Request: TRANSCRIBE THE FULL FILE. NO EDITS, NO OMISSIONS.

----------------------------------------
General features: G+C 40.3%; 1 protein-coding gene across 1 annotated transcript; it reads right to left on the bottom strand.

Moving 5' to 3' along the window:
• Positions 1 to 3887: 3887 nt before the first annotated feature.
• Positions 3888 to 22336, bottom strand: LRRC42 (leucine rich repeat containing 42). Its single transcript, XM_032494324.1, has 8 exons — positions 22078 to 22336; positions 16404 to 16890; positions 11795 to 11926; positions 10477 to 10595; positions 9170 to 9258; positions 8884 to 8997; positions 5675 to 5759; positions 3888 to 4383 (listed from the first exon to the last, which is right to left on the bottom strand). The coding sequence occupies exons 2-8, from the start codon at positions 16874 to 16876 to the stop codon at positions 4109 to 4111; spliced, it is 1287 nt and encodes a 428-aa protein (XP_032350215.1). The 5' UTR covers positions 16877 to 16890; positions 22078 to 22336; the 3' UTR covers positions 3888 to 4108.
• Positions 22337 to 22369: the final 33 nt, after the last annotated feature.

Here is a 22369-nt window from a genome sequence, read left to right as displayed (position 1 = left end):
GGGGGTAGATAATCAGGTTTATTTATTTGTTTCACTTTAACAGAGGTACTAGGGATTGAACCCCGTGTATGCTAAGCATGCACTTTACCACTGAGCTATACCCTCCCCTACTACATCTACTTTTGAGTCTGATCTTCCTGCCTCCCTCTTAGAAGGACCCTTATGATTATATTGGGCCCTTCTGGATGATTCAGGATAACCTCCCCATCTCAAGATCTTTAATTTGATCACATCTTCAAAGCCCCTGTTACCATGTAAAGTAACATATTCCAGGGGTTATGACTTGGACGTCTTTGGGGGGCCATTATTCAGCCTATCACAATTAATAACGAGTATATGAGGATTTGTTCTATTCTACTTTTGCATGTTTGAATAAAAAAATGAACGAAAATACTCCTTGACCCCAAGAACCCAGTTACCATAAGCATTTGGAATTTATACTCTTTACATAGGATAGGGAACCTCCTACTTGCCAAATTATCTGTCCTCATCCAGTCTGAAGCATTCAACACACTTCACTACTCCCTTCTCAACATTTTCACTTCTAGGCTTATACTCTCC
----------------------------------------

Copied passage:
General features: G+C 40.3%; 1 protein-coding gene across 1 annotated transcript; it reads right to left on the bottom strand.

Moving 5' to 3' along the window:
• Positions 1 to 3887: 3887 nt before the first annotated feature.
• Positions 3888 to 22336, bottom strand: LRRC42 (leucine rich repeat containing 42). Its single transcript, XM_032494324.1, has 8 exons — positions 22078 to 22336; positions 16404 to 16890; positions 11795 to 11926; positions 10477 to 10595; positions 9170 to 9258; positions 8884 to 8997; positions 5675 to 5759; positions 3888 to 4383 (listed from the first exon to the last, which is right to left on the bottom strand). The coding sequence occupies exons 2-8, from the start codon at positions 16874 to 16876 to the stop codon at positions 4109 to 4111; spliced, it is 1287 nt and encodes a 428-aa protein (XP_032350215.1). The 5' UTR covers positions 16877 to 16890; positions 22078 to 22336; the 3' UTR covers positions 3888 to 4108.
• Positions 22337 to 22369: the final 33 nt, after the last annotated feature.

Here is a 22369-nt window from a genome sequence, read left to right as displayed (position 1 = left end):
GGGGGTAGATAATCAGGTTTATTTATTTGTTTCACTTTAACAGAGGTACTAGGGATTGAACCCCGTGTATGCTAAGCATGCACTTTACCACTGAGCTATACCCTCCCCTACTACATCTACTTTTGAGTCTGATCTTCCTGCCTCCCTCTTAGAAGGACCCTTATGATTATATTGGGCCCTTCTGGATGATTCAGGATAACCTCCCCATCTCAAGATCTTTAATTTGATCACATCTTCAAAGCCCCTGTTACCATGTAAAGTAACATATTCCAGGGGTTATGACTTGGACGTCTTTGGGGGGCCATTATTCAGCCTATCACAATTAATAACGAGTATATGAGGATTTGTTCTATTCTACTTTTGCATGTTTGAATAAAAAAATGAACGAAAATACTCCTTGACCCCAAGAACCCAGTTACCATAAGCATTTGGAATTTATACTCTTTACATAGGATAGGGAACCTCCTACTTGCCAAATTATCTGTCCTCATCCAGTCTGAAGCATTCAACACACTTCACTACTCCCTTCTCAACATTTTCACTTCTAGGCTTATACTCTCC